MS Risk Blog

Questions Arise Again About Whereabouts of IS Leader

Posted on in Uncategorized title_rule

On Monday 17 July, a top Kurdish counter-terrorism official disclosed that he was 99 percent sure that Islamic State (IS) leader Abu Bakr al-Baghdadi was alive and located south of the Syrian city of Raqqa, despite numerous reports that he had been killed last month.

In an interview with Reuters, Lahur Talabany disclosed, “Baghdadi is definitely alive. He is not dead. We have information that he is alive. We believe 99 percent he is alive,” adding “don’t forget his roots go back to al-Qaeda days in Iraq. He was hiding from security services. He knows what he is doing.”

IS’s secretive leaders has frequently been reported killed or wounded since he climbed up to the pulpit of a mosque in Mosul in 2014 and declared a caliphate with himself the leader of all Muslims. After leading his fighters on a sweep through northern Iraq, Baghdadi attempted to create a self-sustaining modern-day caliphate in parts of Iraq and neighbouring Syria. Talabany notes that “he is not an easy figure. He has years of experience in hiding and getting away from the security services,” adding “the territory they control right now, still to this day, is very tough territory. It is still not the end of the game for ISIL. Even though they have lost almost all of Mosul and they are getting ready to lose Raqqa as well.”

Iraqi security forces have effectively ended three years of IS ruling the Iraqi city of Mosul, and the group is now under increasing pressure in Raqqa – both of which are former strongholds in the militant’s rapidly crumbling caliphate. Talabany notes however that IS is now in the process of shifting tactics, despite low morale, noting that it would take three or four years in order to eliminate the group as it takes to the mountains and deserts to stage hit and run attacks unleash suicide bombers. According to Talabany, “they are getting ready for a different fight I think. We have a lot tougher days ahead of us than people think,” adding “we saw why they were smarter. Al-Qaeda never controlled any territory. They will be smarter.”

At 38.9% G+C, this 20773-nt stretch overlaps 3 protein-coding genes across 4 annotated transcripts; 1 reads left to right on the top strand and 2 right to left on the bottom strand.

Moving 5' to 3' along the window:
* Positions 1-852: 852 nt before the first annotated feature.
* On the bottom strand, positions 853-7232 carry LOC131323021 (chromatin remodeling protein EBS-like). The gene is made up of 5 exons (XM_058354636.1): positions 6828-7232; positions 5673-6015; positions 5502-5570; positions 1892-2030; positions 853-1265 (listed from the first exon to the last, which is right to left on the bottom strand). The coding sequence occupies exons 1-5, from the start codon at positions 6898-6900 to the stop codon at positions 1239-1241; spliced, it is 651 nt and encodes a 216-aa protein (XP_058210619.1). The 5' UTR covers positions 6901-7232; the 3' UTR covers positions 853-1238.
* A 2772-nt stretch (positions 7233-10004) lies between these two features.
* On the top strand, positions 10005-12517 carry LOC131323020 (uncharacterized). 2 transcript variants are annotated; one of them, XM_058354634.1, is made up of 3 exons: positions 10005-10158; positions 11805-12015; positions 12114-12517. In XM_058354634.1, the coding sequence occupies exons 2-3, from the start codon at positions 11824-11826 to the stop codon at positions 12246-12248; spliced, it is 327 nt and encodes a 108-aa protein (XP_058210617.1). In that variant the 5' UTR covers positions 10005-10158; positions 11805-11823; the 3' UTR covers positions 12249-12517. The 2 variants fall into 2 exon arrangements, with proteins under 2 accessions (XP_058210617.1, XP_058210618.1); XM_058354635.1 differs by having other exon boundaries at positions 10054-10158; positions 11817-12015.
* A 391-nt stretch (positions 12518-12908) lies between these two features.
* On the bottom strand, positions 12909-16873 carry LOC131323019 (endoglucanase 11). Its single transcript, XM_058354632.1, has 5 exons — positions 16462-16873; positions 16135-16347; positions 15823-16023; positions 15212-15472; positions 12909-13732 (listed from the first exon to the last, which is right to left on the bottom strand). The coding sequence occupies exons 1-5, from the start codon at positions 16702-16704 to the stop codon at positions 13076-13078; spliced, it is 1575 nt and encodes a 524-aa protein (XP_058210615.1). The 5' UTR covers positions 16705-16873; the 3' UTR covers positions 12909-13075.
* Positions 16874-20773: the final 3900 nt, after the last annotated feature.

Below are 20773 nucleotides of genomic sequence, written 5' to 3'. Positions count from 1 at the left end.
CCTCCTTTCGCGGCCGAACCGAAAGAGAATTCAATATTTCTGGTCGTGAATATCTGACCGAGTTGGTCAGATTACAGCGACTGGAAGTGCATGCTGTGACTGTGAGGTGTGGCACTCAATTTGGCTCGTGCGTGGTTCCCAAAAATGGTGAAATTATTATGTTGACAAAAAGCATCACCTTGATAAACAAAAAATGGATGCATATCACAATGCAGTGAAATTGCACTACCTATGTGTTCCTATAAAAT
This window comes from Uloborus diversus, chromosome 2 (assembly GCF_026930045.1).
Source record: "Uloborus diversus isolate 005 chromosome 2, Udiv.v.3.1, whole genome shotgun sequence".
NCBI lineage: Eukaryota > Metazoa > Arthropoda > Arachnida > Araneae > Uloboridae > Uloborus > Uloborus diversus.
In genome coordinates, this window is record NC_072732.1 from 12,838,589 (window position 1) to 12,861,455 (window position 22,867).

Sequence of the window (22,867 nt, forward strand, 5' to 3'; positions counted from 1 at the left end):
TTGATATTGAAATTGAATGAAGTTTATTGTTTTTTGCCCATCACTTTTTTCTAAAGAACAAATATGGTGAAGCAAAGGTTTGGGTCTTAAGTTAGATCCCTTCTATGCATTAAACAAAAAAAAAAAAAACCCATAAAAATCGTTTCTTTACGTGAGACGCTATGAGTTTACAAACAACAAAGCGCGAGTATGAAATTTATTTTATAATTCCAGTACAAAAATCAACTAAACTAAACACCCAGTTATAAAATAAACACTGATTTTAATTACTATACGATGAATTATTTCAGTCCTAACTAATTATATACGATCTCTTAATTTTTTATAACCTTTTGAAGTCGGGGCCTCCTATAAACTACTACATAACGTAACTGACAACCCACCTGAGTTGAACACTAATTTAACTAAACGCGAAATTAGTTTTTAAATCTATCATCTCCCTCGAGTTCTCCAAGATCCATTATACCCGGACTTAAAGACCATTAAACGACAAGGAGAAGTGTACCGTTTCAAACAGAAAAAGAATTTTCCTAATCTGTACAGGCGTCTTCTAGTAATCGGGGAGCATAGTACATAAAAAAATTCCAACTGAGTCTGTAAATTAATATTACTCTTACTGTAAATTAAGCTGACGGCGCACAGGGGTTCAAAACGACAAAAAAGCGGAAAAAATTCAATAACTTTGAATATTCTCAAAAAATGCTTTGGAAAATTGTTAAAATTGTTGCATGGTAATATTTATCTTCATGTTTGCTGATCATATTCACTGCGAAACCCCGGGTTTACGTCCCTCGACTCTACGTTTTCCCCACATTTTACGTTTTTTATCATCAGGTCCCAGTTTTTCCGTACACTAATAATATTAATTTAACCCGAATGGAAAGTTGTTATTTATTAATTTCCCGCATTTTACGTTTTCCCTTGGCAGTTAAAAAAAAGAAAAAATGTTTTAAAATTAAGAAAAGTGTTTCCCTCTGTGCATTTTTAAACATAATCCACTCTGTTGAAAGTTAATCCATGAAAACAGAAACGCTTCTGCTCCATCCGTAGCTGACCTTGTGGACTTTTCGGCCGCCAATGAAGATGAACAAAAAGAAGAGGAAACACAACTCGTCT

In the wake of numerous reports that Baghdadi has been killed, questions have been raised about who might replace him as head of a diverse group that is comprised of Iraqis and other Arabs as well as hard-core foreign fighters. Iraqi intelligence officers, who served under Saddam Hussein, have been described as the military strategists instruments in recreating an IS reign of terror.   Talabany has disclosed that it was hard to know which top Baghdadi aides were alive or dead, noting however that he believes most of the leadership remains in Syria, in an area south of Raqq. Sources have disclosed that a younger generation of Saddams’ former allies are expected to take key positions. What is evident is that security services will now face the daunting challenge of breaking up sleeper cells, typically made up of two facilitators and two operators.